2016 was hottest year on record for the planet, NOAA confirms
- Author: Rogelio Becker Aug 12, 2017,
Aug 12, 2017, 0:18
Climate change skeptics at the Heartland Institute slammed the New York Times as "fake news" Wednesday after the newspaper reported this week that President Trump was looking to suppress a new federal report on global warming despite the report being publicly available.
The Trump administration has leaked persistently since the president's inauguration, and Senate report published in June put the rate of leaks at an average of one per day. The story started to unravel when he indicated that the report had already been made public.
Brenda Ekwurzel, the director of climate science for the Union of Concerned Scientists who was not involved with the report, said it is "almost at the level of the daily weather report you get".
Energy Secretary Rick Perry testifying before the Senate Energy Committee in June said: "I did not think that Carbon dioxide was the primary knob that changes it".
The alarmist climate media is at it again.
The New York Times released a draft version of the report on Monday after researchers called attention to the fact that it had been uploaded on to the Internet Archive last January, but had yet to receive any public acknowledgement.
"To treat a climate report that has been public for months and is now undergoing official comment by numerous federal agencies as a final document does a disservice to the American people". Last week, the Trump administration issued its first written notification to the United Nations that it intends to withdraw from the Paris climate accord.
So, what's in the clandestine report? The report adds to recent observations that temperatures at the poles are increasing more quickly than they are elsewhere, reducing the size of the Arctic ice cap which, some scientists believe, is creating a feedback loop in which less ice leads to warmer water temperatures which leads to less ice.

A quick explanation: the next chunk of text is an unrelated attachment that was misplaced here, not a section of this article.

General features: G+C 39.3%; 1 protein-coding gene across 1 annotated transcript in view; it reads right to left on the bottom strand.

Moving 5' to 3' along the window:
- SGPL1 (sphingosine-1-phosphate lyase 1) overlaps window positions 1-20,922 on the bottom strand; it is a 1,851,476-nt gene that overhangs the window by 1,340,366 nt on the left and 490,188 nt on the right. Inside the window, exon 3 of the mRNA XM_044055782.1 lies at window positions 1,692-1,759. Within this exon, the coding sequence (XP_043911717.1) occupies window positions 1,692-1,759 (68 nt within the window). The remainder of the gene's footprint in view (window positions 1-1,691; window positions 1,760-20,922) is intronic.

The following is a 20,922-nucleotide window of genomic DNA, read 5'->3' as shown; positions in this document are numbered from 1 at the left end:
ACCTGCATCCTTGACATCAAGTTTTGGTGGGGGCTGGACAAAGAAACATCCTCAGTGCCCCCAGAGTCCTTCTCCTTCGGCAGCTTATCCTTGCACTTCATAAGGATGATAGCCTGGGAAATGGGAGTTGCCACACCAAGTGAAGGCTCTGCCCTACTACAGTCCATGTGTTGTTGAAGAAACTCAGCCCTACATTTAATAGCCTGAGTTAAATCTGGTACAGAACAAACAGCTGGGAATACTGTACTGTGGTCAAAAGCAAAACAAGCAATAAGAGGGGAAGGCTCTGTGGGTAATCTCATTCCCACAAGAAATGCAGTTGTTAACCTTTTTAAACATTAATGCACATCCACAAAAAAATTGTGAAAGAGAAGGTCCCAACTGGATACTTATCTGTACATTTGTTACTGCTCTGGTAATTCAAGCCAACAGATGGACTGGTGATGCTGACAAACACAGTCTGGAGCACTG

"It is extremely likely that human influence has been the dominant cause of the observed warming since the mid-20th century", the report says.
Last year was the hottest year for the planet since records began, according to a new NOAA climate report.
Globally, sea level hit a record high a year ago, marking the sixth consecutive annual increase.
But the report also says that "crucial uncertainties remain".
NOAA said global warming and El Niño were major factors in the record-breaking warmth. Trump is withdrawing the US from that compact.
The draft report makes clear the depth and breadth of the evidence for how and why the climate is being disrupted.
This shows two overlapping phenomena: the immediate biodiversity decline in hot, tropical regions (where species do not migrate to) plus the relatively high sensitivity of relatively small and geographically isolated habitats, most notably islands - which goes for Australia and New Zealand, and to some extent also South America - as the Panama Isthmus is still an ecological bottleneck for northward climate migration.
This national assessment lays a foundation for securing federal funding and regulatory direction on climate policy, and it offers state and local governments the technical assistance they need to incorporate the impact of climate change into their planning for infrastructure, land use and other long-term issues.